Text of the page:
Written by Vladimir Moss



     Great sea-changes in human thought are often accompanied by changes in the honour accorded to particular human faculties. The Renaissance, for example, exalted reason; hence the heretical mind-set that exaggerates the power of reason that we know as rationalism. The Romantic era, on the other hand, tended to downgrade reason in favour of the irrational faculties of will, imagination and emotion, which in artistic geniuses were considered capable of attaining higher truths than those attained by philosophers and scientists.[1] Another human faculty that came into prominence during the Romantic era was memory, both collective and individual. The nineteenth century marks the heyday of historiography and historicism and the belief that the truth about a man, a nation or an epoch is to be discovered above all in his or its history: "In my beginning is my end".


     Freud inherited all three trends: rationalist, romantic-irrationalist and historicist. Thus he considered himself first and foremost a rationalist and a scientist. And if he had been able to read later assessments of his work, he would probably have been upset most by the fact that (in Anglo-Saxon countries, at any rate) he is not considered to have been a scientist at all insofar as his methods were not objectively empirical and quantitative. But even if he personally valued reason above all, he reveals his romantic heritage in his discovery (if it is truly that) of the enormous extent to which our apparently rational thinking is dominated by the irrational, by that huge, dark reservoir of repressed feelings, desires and memories which he called the unconscious and which is revealed especially in dreams. His Interpretation of Dreams (1900), which A.N. Wilson calls “one of the most extraordinary and revolutionary texts ever to come from a human brain”, is sometimes seen as heralding the beginning of a truly modern consciousness. It “expounded the theory on which all subsequent psychoanalysis was based, even or especially those psychoanalytical theories which reacted most violently against it: namely, that the human mind consists of what might be described as two layers. With the outer layer, of our conscious mind, we reason and form judgements. In reasonable, well-balanced individuals, the pains and sorrows of childhood have been worked through, put behind them. With the unhealthy, however, neurotic or hysterical individuals, there is beneath the surface of life a swirling cauldron of suppressed memories in which lurk the traumas (the Greek word for wounds) of early experiences. Under hypnosis, or in dreams, we re-enter the world of the subconscious and with the care of a helpful analyst we can sometimes revisit the scenes of our early miseries and locate the origins of our psychological difficulties…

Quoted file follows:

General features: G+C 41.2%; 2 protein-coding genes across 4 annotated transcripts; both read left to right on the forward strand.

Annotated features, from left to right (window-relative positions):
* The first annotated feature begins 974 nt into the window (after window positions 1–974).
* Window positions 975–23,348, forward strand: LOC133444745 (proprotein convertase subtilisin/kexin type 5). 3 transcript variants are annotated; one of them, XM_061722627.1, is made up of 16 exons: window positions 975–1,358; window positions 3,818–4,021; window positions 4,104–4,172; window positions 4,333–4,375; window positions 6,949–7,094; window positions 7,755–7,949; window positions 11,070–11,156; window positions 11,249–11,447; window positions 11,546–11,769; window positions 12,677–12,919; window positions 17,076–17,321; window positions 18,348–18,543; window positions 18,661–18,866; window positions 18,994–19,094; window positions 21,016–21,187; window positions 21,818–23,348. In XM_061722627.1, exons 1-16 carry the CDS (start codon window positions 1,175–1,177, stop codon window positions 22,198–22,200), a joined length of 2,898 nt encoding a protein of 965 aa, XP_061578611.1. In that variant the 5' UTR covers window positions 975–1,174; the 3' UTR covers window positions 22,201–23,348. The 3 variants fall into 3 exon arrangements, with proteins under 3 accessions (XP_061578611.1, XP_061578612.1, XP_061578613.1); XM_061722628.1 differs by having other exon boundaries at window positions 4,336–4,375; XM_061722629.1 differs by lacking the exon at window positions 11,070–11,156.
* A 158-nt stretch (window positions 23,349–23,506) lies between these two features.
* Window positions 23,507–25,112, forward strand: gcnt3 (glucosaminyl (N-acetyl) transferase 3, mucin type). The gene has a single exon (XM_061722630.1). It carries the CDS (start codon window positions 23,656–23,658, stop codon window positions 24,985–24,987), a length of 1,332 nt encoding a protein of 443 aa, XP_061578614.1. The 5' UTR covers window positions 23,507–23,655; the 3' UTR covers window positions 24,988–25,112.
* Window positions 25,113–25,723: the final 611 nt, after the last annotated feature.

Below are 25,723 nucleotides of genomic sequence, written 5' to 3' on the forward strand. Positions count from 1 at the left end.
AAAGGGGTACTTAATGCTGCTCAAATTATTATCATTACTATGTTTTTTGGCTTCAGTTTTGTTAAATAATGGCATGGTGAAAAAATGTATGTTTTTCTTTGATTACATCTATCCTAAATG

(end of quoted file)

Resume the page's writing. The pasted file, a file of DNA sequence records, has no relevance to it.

“On the publication of Die Traumdeutung, there were many people who, if not actually tempted to burn the book, must have found its contents shocking. ‘If Oedipus the King is able to move modern man no less deeply than the Greeks who were Sophocles’ contemporaries, the solution can only be that the effect of Greek tragedy does not depend on the contrast between fate and human will, but is to be sought in the distinctive nature of the subject-matter exemplifying this contrast. There must be a voice within us that is ready to acknowledge the compelling force of fate in Oedipus… His fate moves us only because it could have been our own as well, because at our birth the oracle pronounced the same curse upon us as it did on him. It was perhaps ordained that we should all of us turn our first sexual impulses towards our mother, our first hatred and violent wishes against our father. Our dreams convince us of it. King Oedipus, who killed his father Laius and married his mother Jocasta, is only the fulfillment of our childhood wish. But, more fortunate that he, we have since succeeded, at least insofar as we have not become psychoneurotics, in detaching our sexual impulses from our mothers, and forgetting our jealousy of our fathers.’ Dr Freud, further, told his Vienna lecture audiences: ‘The dream of having sexual intercourse with the mother is dreamed by many today as it was then, and they recount it with the same indignation and amazement [as Oedipus].’”[2]


     Freud called the conscious layer of the mind the “ego”, and the unconscious layer – the “id”. Later he added a third layer, that of the “super-ego”, a kind of internalized social conscience which forces the memories of childhood sexual experiences and conflicts into the “id”. The process whereby these memories are forced by the “super-ego” into the “id” is called repression. For Freud, the “super-ego”, is no less irrational in origin than the “id”. The task of psychoanalysis is to strengthen the “ego”, the sole outpost of rationality in the soul, against the irrational pressure of both the “id” and the “super-ego”. This was not to say that the “super-ego” was rejected completely – as Freud argued in Civilization and its Discontents (1930), submission to it, at least most of the time, is the price we pay for our deliverance from primitive savagery and our enjoyment of civilization. But it was recognized as being deprived of any higher or other-worldly origin. It was a faculty owing its origins to childhood conflicts and traumas and no more rational in itself than the “id” which it censored and repressed.